How To Deal With Toxic Bosses
It’s a nightmare situation that keeps plenty of employees up at night. Toxic bosses aren’t just unpleasant, they don’t just associate the workplace with dread. They’re bad for your career. If you have a toxic boss, you’re likely not in a place where you can advance your career.
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When it comes to working with a toxic boss, you only have a few options: try to neutralize them, report them to their higher-ups, or leave. But what are the signs that your boss is truly toxic, not just under stress or perhaps even justified in their actions?
You never see the same faces
This is one of the biggest red flags that a work environment, and in extension the boss, aren’t a good fit. If new people are always joining and older employees are always leaving, there’s a good reason.
Some workplaces do suit people only temporarily, but in other cases, high rates of employee turnover are down to the kind reasons stated at http://www.peoriamagazines.com/. Lack of engagement, a hostile work environment and toxic bosses, or a lack of work-life balance caused by high work demands. If you’re seeing high employee turnover, then it’s time to investigate the reasons why.
They’re happy to keep you in a dead end
If you’re focused on forwarding your career and building a better lifestyle, then you need upward mobility. Whether it’s the ability to earn a promotion into a higher position or access to training in new skills, your workplace should always be building you as a person which toxic bosses will not do.
Ideally, you work with the boss to create an employee development plan. But if it looks like no-one is getting any access to training, that there’s no chance of promotion or growth for anyone on your level, your toxic bosses might just be content to keep you in a boring job for as long as you take it. You’re getting paid, but every month you spend there is personal development time you’re wasting.
They play fast and loose with your pay
Another of the most major flags of a boss that doesn’t respect their employees is when they don’t respect their most basic of rights: the right to fair compensation. Talk with your boss about late pay before taking any action but if it happens regularly, double-check your employment contract and your local department of labor to see that you are in fact getting paid late.
Similarly, as https://www.lawsuitlegal.com shows, failure to pay overtime is illegal, though many toxic bosses will expect you to give them more of your time and effort without being willing to give extra back. Toxic bosses also use their hold on your money as a disciplinary tool when it suits them.
An employer can deduct your pay if you’re late, but they cannot deduct pay if they believe your performance at work is responsible for any losses unless they can prove a crime. Know your rights when dealing with toxic bosses and stand up for them.
They have an opinion on everything you do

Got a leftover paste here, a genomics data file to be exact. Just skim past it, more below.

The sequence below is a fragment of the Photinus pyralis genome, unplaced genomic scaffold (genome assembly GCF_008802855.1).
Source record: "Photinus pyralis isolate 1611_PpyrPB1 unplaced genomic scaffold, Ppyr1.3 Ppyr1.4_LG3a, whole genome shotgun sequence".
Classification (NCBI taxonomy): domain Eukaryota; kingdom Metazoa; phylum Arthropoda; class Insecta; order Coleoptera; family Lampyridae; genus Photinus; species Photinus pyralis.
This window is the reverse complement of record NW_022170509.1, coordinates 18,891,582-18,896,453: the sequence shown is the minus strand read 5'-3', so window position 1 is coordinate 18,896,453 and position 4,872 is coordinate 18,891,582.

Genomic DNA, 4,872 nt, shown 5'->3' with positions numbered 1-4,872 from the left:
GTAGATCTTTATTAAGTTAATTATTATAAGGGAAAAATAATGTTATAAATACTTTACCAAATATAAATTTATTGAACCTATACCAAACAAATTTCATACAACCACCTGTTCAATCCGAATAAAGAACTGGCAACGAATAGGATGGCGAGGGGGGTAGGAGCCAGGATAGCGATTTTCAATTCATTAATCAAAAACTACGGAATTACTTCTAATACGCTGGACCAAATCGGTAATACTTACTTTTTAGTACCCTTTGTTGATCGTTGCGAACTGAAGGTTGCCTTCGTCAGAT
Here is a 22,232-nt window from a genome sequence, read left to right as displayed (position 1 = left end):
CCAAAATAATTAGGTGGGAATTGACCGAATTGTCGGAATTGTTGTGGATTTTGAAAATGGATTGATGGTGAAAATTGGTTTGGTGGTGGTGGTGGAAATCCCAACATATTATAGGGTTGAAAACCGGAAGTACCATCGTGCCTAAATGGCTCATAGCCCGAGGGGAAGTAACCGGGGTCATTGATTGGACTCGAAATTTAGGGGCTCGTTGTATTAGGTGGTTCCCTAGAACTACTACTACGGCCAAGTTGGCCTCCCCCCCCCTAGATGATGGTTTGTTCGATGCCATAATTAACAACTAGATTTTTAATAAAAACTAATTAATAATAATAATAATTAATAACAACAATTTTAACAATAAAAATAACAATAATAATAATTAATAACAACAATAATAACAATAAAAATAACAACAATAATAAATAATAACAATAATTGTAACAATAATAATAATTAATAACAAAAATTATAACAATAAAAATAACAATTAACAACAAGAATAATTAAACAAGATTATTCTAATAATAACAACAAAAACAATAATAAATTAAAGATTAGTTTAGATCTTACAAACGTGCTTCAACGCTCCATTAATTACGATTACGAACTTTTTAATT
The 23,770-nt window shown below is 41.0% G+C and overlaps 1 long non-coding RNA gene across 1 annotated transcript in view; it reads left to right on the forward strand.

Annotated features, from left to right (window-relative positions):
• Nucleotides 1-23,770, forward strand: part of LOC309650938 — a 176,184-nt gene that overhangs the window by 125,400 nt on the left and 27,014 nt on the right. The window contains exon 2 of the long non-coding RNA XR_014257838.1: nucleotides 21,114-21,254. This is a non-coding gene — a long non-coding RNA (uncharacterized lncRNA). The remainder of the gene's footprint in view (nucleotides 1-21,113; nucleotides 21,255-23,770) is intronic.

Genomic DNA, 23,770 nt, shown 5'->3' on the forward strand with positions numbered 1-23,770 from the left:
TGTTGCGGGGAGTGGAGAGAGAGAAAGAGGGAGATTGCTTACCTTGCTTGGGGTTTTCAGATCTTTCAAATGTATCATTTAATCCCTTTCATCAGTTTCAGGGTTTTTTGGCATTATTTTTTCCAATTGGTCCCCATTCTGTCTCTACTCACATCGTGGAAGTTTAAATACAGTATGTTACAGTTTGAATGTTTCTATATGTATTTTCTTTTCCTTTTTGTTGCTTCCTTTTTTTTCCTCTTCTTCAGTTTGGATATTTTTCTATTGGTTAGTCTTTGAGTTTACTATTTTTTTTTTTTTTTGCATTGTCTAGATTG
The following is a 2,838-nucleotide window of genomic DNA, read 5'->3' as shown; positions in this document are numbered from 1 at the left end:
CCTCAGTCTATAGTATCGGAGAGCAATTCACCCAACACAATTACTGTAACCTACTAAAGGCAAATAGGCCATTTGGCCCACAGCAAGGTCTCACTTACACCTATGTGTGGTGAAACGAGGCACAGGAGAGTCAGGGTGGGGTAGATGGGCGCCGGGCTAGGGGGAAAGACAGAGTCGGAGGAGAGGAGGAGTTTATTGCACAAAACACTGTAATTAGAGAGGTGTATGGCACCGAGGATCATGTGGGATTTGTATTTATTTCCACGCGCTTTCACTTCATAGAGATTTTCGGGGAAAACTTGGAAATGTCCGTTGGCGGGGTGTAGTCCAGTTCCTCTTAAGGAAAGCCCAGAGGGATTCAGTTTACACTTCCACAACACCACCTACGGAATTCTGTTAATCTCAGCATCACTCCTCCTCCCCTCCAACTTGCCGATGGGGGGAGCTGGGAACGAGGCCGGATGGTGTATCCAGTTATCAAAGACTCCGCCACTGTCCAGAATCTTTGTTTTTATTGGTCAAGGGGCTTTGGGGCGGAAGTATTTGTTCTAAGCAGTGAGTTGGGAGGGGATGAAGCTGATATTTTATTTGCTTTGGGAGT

It might not be as serious as messing with your pay, but micromanaging is another hallmark of toxic bosses. You’re an adult and you don’t need to be babysat. If you need help, you ask for it. But if your boss takes the time to go through everything you do and control the details of your job, it’s not just frustrating, but it wastes time.
You can’t be productive when your every move is being second-guessed. When dealing with a micromanaging boss, you can cut them off in a few different ways. You can take the initiative and keep them informed of your progress. You can ask them to be more specific what they want from you in terms of workflow and results.
You can even ask them if there’s anything, in particular, they want you to better achieve. If you’ve missed work deadlines or met results but not in the way they want, then finding out what their goal is can help you find a working style that better fits their expectations.
One rule for them, another for the rest
People in roles higher up in the organizational chain obviously have some above-board benefits. But many take that as an excuse to flaunt the rules they set for the others in the business. If your boss takes long lunches, leaves early, or violates company rules while enforcing them on you, it will naturally create a deep resentment amongst the team.
If your boss is the employer and head of the company, there’s little you can do. If they’re a mid-level manager, however, you should consider talking to colleagues to get another perspective. If your boss doesn’t try to adjust their behavior, you could get advice on filing a formal complaint about them.
They’re the local gossip mill
As http://www.seattletimes.com shows, gossip is a workplace killer. It creates tension and hostility that can turn a whole workplace toxic and it very often crosses the border into bullying, which is illegal. If your boss is a gossip, there are few justifiable reasons to stick around with them.
They don’t understand responsibility or credit
Having your efforts recognized is one of the key steps to achieving the upward mobility mentioned previously. If you’re working extra hard and breaking new ground with better results, you should hope that they will eventually pave the way to a pay raise, a promotion, or even some appreciation.
A toxic boss that fails to give credit or even takes it themselves instead of giving it to the team will never properly recognize your efforts. Similarly, it’s a sign they’re just as likely to throw you under the bus and force you to take responsibility when it is down to their own lack of management skills.
As stated, there aren’t a lot of ways to deal with toxic bosses that doesn’t involve taking some risk or putting yourself out there. However, sticking with a toxic boss means you’ll be working in an environment where your efforts are never noticed, you’re never given real opportunity, and you even risk not getting stable pay.